According to a new Tulane University study, flirtatious women get fewer raises and promotions. You can check out the article here. I?m no economist, but something about this study strikes me as odd. The study is based on self-reporting by 164 MBA graduates, in which they were asked to respond to ten questions about their conduct at work, including ?I flirt with people at work? (all 10 are reproduced below). While 49% of the women reported engaging in at least one of the 10 behaviors, almost all of the women said it was ?infrequent?. I haven?t seen the actual study (to be released on Monday), but if I?m reading the article correctly, women who infrequently flirt with co-workers will be promoted, on average, one less time than women who never engage in this type of behavior.
Obviously, the issue is not whether the two are correlated, but whether the flirty behavior causes the managerial decision not to promote or grant a pay raise. I?m not sure whether the study does (or can) prove causation, but how can you control for the myriad of policies and procedures that govern promotions and raises? If you?ve ever had the misfortune of litigating a failure to promote or an Equal Pay Act case, particularly in a large company, you know how tedious it can be to ferret out the causes for these decisions.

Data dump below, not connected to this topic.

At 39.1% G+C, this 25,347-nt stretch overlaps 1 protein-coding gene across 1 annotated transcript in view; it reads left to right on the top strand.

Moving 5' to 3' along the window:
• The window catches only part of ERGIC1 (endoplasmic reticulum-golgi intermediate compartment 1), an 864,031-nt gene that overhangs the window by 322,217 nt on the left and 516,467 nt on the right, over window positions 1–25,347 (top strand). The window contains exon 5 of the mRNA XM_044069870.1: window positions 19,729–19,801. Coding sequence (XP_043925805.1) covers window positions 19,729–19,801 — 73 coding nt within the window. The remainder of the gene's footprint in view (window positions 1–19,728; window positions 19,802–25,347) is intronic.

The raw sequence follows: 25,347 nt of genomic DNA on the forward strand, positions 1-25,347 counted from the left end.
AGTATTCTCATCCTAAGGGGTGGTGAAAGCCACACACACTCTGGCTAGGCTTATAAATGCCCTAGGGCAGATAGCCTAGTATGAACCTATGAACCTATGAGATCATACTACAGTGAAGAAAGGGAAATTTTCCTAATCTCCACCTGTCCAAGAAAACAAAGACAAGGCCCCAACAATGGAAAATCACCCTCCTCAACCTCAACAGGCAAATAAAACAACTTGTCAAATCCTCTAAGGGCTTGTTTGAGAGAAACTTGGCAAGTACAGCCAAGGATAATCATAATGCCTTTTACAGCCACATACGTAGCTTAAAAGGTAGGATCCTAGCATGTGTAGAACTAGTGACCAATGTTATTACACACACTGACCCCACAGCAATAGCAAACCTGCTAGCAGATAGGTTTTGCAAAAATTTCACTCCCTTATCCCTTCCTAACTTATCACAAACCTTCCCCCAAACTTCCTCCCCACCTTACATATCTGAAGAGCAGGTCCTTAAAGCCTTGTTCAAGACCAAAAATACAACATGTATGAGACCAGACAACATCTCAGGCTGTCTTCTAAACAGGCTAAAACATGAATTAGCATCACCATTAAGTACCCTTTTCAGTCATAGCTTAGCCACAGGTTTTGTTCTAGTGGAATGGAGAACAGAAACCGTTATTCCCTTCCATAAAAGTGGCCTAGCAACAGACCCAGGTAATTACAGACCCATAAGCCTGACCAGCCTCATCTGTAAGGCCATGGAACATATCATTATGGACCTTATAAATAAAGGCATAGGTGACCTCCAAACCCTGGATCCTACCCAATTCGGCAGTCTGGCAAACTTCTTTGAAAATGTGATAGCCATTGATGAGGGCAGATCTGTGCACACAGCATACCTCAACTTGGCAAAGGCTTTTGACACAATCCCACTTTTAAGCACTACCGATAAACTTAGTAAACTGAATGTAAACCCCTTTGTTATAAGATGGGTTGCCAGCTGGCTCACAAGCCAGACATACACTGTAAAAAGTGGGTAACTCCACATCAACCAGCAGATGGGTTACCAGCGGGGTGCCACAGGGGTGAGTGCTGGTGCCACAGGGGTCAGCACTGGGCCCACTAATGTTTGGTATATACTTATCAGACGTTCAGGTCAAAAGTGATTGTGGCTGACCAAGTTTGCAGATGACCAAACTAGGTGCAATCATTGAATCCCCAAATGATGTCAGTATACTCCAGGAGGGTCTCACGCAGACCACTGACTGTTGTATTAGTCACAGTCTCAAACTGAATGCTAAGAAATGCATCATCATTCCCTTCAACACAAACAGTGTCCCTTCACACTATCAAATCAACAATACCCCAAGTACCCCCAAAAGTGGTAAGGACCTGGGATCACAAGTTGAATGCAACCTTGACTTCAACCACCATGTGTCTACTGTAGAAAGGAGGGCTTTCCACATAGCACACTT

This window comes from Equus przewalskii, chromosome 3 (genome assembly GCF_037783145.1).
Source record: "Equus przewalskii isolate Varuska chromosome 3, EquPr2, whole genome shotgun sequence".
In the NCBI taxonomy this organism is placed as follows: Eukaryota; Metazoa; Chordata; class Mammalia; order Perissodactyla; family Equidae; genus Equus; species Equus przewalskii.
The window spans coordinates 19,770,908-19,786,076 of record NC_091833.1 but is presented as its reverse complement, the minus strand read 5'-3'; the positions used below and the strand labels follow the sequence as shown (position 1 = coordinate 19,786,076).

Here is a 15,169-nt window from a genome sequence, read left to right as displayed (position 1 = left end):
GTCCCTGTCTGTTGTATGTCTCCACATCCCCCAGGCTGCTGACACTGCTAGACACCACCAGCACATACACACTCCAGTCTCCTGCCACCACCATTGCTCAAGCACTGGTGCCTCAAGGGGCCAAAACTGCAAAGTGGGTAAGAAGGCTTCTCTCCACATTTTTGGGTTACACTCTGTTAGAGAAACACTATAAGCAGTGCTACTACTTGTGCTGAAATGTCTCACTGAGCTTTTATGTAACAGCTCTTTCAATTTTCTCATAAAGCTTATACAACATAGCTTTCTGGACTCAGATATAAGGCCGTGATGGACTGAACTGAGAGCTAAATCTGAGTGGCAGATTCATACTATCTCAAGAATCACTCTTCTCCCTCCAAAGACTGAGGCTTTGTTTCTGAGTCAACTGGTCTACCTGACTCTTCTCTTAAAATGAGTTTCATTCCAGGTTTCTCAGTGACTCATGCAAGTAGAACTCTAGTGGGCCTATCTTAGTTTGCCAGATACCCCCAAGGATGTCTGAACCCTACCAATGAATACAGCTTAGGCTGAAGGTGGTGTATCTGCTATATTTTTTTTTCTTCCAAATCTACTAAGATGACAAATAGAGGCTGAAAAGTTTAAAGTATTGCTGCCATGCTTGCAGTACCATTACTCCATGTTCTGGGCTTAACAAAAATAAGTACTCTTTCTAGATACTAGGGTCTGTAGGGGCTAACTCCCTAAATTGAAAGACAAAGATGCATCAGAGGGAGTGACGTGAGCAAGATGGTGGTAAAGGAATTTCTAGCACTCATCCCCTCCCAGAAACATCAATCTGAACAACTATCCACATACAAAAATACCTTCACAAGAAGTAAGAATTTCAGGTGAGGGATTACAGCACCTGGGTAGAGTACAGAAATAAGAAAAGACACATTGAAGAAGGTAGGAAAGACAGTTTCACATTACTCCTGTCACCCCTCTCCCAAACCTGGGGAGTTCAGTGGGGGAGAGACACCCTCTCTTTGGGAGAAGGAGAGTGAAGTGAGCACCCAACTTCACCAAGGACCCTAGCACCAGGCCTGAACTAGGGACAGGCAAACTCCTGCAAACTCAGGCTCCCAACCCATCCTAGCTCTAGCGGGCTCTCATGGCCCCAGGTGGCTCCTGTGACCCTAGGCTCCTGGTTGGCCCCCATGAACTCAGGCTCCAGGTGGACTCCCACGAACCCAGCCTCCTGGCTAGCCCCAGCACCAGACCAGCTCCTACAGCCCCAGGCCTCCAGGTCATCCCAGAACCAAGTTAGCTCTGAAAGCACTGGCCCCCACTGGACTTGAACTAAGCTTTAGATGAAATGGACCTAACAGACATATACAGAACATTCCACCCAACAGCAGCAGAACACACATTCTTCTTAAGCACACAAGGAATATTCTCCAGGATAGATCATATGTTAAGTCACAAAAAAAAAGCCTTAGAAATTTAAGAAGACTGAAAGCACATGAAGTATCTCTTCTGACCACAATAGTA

<li>I wear a skirt or something more revealing than usual around clients or supervisors to get attention.
<li>I flirt with people at work.
<li>I draw attention to my legs by crossing them provocatively when in meetings or sitting with a group of men at work.
<li>I hint or imply that I am attracted to a man (men) at work even if I am not.
<li>I purposely let men sneak a look down my shirt when I lean over a table.
<li>I massage a man’s shoulders or back while at work.
<li>I sent flirty or risqu? e-mails to male co-workers.
<li>I tell male co-workers or clients they look sexy or “hot.”
<li>I allow men to linger at certain places of my body while hugging them.
<li>I emphasize my sexuality while at work by the way I dress, speak, and act.